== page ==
Please look more carefully at the original. You wll see that the lake is surrounded by trees in the front of it. But the blueish shape at the far side of the lake, even tho it is similar in tone to the tree line, is NOT another line of trees. It is, in fact, hillsides. The tree line on the near shore can be more carefully rendered, to show the filigree nature of trees, and their shapes, while the distant shore is more undulating in shape. And if you make it fractionally lighter too, it will recede even more. The tree line is painted with tiny, short strokes of pastel, while the distant hils are laid in very simply with less obvious mark-making.

I used the smooth side of Canson paper, which means that the uniform honeycomb effect is not so obvious.

despite the poor reproduction, I hope you enjoyed the process. The book is meant to be for total beginners, and is purely a starting point with a very simplistic approach to the images.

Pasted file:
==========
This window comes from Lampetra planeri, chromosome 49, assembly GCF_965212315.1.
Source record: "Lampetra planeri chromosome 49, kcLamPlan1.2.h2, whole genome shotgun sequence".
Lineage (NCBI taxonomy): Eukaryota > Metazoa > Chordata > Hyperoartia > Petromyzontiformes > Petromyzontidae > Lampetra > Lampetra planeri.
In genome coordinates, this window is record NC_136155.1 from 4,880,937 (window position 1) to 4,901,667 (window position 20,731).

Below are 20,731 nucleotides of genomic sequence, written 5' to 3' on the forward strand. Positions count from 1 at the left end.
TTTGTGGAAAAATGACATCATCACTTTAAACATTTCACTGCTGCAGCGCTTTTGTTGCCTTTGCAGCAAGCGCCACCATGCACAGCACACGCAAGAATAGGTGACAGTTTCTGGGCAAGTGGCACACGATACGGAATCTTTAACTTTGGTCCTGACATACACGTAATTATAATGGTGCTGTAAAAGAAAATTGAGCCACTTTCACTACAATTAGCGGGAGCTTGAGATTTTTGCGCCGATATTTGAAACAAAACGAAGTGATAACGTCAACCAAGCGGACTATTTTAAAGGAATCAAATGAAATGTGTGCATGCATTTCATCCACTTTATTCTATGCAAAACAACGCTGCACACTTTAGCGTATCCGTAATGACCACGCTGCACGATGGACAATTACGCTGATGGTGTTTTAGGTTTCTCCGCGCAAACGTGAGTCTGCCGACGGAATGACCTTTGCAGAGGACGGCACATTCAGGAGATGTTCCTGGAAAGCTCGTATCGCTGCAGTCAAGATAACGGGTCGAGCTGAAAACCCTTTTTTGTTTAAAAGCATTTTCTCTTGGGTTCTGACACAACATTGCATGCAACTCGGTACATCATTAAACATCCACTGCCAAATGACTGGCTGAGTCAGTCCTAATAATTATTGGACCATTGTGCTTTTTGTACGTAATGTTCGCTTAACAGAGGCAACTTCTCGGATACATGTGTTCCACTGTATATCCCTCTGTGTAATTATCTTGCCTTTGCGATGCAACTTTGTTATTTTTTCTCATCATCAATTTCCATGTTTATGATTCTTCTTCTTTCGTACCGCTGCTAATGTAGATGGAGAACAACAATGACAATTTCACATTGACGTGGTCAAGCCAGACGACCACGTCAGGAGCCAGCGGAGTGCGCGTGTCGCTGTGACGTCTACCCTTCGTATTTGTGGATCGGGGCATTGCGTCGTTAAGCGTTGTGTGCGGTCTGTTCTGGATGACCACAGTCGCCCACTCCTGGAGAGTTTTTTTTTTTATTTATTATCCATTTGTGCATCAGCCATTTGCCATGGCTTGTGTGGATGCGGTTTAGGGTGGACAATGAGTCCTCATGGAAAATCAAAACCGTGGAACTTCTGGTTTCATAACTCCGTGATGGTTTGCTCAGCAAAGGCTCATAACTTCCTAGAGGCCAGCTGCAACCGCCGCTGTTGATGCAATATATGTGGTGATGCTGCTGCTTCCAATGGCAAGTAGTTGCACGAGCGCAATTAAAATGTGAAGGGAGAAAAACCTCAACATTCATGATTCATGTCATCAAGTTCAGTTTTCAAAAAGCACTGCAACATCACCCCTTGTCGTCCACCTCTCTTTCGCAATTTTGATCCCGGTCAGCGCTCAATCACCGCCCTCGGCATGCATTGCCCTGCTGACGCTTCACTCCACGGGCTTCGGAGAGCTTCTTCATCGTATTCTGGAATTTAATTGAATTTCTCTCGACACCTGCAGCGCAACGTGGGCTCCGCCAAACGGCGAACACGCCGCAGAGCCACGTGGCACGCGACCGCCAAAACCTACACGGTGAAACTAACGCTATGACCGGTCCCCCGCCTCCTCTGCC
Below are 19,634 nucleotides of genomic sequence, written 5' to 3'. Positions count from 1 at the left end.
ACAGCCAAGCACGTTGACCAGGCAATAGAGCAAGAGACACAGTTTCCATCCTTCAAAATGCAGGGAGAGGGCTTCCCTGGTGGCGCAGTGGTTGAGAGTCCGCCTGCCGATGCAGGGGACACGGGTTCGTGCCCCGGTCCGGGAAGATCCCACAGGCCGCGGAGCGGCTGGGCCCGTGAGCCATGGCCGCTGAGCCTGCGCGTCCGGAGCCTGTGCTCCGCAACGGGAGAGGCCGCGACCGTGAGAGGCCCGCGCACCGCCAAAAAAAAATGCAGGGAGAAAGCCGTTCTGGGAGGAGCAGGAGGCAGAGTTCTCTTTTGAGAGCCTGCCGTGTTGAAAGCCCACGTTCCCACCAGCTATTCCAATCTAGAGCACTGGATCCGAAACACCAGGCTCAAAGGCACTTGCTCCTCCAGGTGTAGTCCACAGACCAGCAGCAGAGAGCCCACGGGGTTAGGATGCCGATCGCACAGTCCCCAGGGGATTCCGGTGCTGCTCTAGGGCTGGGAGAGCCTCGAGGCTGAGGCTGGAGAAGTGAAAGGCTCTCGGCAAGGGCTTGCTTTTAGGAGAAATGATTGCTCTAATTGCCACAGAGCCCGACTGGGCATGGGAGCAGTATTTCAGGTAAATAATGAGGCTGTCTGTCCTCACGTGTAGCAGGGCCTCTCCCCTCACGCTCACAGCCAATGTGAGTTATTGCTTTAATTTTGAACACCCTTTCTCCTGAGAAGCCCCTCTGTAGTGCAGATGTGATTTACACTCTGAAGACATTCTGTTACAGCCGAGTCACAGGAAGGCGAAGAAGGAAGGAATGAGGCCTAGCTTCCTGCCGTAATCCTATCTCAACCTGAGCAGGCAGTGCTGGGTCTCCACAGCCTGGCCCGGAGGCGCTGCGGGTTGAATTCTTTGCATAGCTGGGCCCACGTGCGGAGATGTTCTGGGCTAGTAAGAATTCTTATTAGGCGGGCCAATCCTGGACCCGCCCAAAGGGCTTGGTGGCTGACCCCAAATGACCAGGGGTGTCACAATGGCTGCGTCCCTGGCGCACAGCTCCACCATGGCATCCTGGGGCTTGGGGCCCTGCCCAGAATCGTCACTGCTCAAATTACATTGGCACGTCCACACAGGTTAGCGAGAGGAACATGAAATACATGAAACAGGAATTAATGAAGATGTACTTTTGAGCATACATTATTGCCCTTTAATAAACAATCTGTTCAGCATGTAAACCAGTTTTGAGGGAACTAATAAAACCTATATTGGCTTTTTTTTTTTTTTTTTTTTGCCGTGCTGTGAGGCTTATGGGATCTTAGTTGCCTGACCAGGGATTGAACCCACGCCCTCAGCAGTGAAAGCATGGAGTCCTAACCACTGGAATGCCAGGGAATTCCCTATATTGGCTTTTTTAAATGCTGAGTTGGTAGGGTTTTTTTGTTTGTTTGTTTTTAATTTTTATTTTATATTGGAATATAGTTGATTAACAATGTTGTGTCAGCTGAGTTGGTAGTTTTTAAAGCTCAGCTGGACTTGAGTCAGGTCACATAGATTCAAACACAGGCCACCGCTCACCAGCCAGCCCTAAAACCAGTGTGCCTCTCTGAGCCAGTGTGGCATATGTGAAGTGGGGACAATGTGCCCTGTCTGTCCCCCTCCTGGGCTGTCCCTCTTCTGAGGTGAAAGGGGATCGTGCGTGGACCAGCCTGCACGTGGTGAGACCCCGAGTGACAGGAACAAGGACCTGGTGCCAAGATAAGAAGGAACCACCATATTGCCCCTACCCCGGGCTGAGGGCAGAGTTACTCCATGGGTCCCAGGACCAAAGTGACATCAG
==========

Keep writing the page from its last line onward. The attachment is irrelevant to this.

Please, please do read the text that goes with the pictures, there is useful and helpful info in there. At least the publishers could not muck that up!!!

Jackie

abstract23
10-15-2013, 04:42 AM
Hi Jackie, just been to your very informative post 'HOW TO AVOID MUD!' on your blog and really learnt, and revised, on colour mixing (besides the Ken Howard 'feast for the eyes' painting)
That post is so important that I want to creat a link here so that others who read this, can go directly there.
http://www.jackiesimmondsartyfacts.blogspot.se/2013/10/how-to-avoid-mud.html#links

abstract23
10-15-2013, 10:48 AM
Here I have redone the painting on watercolour paper (yellow background!)
I feel I am not able to get the right colour intensity as Jackie's, as her's is more subdued colours and mine is very saturated. Also the space still does not recede enough.

Ruthie57
10-15-2013, 03:19 PM